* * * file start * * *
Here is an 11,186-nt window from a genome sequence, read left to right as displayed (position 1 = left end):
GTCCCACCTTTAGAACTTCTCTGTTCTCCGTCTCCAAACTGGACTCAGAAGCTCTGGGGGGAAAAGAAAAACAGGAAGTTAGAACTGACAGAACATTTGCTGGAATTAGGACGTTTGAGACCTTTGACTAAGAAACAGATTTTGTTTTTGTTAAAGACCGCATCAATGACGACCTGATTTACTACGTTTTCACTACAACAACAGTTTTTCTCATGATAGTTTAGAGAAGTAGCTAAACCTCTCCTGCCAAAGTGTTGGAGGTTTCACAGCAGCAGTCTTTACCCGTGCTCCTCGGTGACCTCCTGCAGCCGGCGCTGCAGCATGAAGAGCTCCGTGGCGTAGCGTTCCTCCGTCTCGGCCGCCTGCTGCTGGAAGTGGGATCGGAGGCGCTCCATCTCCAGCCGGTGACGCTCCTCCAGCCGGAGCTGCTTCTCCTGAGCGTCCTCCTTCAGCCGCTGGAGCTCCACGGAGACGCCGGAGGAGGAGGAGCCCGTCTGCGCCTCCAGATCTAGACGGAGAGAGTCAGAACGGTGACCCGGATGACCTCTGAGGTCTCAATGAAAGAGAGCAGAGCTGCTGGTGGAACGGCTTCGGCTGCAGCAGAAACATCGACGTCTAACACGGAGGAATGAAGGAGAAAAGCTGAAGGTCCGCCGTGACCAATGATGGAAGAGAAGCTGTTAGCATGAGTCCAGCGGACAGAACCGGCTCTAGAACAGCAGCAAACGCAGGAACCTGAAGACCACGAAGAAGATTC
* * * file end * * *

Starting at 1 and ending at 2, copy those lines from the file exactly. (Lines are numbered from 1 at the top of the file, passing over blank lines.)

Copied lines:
Here is an 11,186-nt window from a genome sequence, read left to right as displayed (position 1 = left end):
GTCCCACCTTTAGAACTTCTCTGTTCTCCGTCTCCAAACTGGACTCAGAAGCTCTGGGGGGAAAAGAAAAACAGGAAGTTAGAACTGACAGAACATTTGCTGGAATTAGGACGTTTGAGACCTTTGACTAAGAAACAGATTTTGTTTTTGTTAAAGACCGCATCAATGACGACCTGATTTACTACGTTTTCACTACAACAACAGTTTTTCTCATGATAGTTTAGAGAAGTAGCTAAACCTCTCCTGCCAAAGTGTTGGAGGTTTCACAGCAGCAGTCTTTACCCGTGCTCCTCGGTGACCTCCTGCAGCCGGCGCTGCAGCATGAAGAGCTCCGTGGCGTAGCGTTCCTCCGTCTCGGCCGCCTGCTGCTGGAAGTGGGATCGGAGGCGCTCCATCTCCAGCCGGTGACGCTCCTCCAGCCGGAGCTGCTTCTCCTGAGCGTCCTCCTTCAGCCGCTGGAGCTCCACGGAGACGCCGGAGGAGGAGGAGCCCGTCTGCGCCTCCAGATCTAGACGGAGAGAGTCAGAACGGTGACCCGGATGACCTCTGAGGTCTCAATGAAAGAGAGCAGAGCTGCTGGTGGAACGGCTTCGGCTGCAGCAGAAACATCGACGTCTAACACGGAGGAATGAAGGAGAAAAGCTGAAGGTCCGCCGTGACCAATGATGGAAGAGAAGCTGTTAGCATGAGTCCAGCGGACAGAACCGGCTCTAGAACAGCAGCAAACGCAGGAACCTGAAGACCACGAAGAAGATTC